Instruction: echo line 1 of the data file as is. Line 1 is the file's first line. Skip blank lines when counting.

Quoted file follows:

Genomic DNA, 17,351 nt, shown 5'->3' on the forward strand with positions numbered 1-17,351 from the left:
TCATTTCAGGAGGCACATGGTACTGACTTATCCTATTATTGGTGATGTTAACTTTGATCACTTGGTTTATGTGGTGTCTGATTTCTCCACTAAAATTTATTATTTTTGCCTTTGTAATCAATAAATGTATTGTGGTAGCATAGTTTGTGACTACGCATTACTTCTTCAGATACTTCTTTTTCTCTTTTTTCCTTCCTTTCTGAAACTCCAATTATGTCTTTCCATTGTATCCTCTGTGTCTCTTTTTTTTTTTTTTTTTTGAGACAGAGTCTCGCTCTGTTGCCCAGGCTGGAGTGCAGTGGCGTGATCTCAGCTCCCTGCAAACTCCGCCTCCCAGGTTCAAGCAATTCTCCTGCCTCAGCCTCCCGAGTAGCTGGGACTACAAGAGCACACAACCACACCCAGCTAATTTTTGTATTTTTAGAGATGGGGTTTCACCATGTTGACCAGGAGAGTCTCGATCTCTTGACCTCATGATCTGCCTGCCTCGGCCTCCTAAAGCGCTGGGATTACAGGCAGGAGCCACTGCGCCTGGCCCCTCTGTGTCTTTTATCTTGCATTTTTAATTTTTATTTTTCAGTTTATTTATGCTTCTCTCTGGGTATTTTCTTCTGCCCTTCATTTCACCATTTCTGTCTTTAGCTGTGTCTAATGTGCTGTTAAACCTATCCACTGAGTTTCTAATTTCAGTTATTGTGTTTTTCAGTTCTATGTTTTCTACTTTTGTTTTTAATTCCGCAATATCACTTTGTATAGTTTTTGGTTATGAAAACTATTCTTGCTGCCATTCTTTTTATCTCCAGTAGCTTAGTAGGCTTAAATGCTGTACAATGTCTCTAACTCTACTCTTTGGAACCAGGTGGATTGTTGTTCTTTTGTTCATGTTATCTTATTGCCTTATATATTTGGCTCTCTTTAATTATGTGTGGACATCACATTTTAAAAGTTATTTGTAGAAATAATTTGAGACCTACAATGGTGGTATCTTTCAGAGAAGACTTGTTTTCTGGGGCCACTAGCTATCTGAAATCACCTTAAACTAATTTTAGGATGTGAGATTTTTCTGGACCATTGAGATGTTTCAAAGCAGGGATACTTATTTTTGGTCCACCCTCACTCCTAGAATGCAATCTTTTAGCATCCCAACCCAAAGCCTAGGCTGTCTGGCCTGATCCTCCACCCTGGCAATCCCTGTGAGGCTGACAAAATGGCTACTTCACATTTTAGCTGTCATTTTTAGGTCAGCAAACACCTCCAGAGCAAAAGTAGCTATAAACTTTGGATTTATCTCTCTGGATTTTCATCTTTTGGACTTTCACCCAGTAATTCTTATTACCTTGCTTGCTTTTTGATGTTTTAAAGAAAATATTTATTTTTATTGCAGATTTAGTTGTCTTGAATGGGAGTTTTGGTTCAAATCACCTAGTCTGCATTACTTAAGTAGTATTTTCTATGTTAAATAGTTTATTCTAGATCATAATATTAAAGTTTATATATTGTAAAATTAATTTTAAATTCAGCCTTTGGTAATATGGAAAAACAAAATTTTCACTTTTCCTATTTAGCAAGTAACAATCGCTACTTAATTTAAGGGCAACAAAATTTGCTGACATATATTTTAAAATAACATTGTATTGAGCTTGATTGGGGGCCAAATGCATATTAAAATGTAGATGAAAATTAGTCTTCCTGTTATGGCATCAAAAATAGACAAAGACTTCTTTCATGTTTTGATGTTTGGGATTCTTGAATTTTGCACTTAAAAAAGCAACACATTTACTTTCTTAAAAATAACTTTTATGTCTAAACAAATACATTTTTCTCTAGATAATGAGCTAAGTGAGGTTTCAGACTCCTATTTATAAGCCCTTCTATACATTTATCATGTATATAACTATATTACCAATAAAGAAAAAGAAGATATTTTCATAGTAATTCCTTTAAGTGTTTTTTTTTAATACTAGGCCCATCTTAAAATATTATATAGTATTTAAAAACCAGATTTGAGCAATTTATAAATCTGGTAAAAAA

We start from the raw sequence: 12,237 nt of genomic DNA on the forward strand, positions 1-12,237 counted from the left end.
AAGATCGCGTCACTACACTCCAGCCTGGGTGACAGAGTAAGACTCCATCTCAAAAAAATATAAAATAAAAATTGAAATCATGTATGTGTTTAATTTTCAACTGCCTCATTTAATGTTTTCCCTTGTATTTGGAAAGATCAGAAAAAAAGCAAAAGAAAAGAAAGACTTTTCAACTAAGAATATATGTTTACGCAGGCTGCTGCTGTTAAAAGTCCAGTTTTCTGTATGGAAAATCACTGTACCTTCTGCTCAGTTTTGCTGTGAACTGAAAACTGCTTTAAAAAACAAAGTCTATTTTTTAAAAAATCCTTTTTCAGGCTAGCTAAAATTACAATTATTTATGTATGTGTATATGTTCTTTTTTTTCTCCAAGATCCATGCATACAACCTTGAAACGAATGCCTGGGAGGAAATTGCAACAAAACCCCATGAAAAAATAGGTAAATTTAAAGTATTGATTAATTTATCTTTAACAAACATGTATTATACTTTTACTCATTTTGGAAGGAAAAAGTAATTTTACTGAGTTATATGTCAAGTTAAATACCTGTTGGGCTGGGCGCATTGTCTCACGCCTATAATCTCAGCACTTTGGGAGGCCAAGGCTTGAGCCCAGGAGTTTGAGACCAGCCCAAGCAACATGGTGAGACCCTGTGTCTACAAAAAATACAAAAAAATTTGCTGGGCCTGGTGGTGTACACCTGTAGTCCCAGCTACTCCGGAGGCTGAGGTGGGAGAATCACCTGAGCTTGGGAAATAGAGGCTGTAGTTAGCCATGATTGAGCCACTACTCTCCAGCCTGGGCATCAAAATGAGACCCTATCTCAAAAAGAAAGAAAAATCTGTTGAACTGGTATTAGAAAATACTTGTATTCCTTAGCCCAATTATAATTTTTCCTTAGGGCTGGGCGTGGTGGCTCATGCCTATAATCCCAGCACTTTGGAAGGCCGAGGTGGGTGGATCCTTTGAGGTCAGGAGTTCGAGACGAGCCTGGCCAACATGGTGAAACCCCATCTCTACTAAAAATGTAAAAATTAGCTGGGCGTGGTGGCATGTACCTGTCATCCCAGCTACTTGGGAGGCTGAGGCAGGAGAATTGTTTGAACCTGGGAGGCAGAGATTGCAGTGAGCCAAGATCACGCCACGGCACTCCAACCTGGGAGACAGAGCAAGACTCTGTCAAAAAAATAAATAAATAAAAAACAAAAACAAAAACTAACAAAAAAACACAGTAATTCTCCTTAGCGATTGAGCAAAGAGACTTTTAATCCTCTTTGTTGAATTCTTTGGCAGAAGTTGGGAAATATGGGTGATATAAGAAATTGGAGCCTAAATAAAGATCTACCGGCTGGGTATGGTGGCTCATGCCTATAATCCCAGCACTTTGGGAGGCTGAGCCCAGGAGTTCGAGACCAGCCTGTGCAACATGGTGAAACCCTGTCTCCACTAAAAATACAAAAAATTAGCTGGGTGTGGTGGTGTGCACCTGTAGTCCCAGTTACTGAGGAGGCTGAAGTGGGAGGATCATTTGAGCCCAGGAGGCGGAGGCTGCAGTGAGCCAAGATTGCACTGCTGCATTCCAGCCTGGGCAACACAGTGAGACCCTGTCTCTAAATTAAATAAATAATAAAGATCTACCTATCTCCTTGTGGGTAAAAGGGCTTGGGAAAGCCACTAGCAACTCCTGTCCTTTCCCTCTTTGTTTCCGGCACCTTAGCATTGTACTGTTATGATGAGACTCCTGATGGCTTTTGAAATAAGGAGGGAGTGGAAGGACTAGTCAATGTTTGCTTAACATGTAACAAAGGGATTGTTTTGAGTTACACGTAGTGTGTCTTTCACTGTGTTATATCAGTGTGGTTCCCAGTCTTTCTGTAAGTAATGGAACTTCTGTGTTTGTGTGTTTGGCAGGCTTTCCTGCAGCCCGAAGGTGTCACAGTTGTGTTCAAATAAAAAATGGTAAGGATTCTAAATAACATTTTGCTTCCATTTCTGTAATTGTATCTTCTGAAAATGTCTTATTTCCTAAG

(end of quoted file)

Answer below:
Genomic DNA, 17,351 nt, shown 5'->3' on the forward strand with positions numbered 1-17,351 from the left: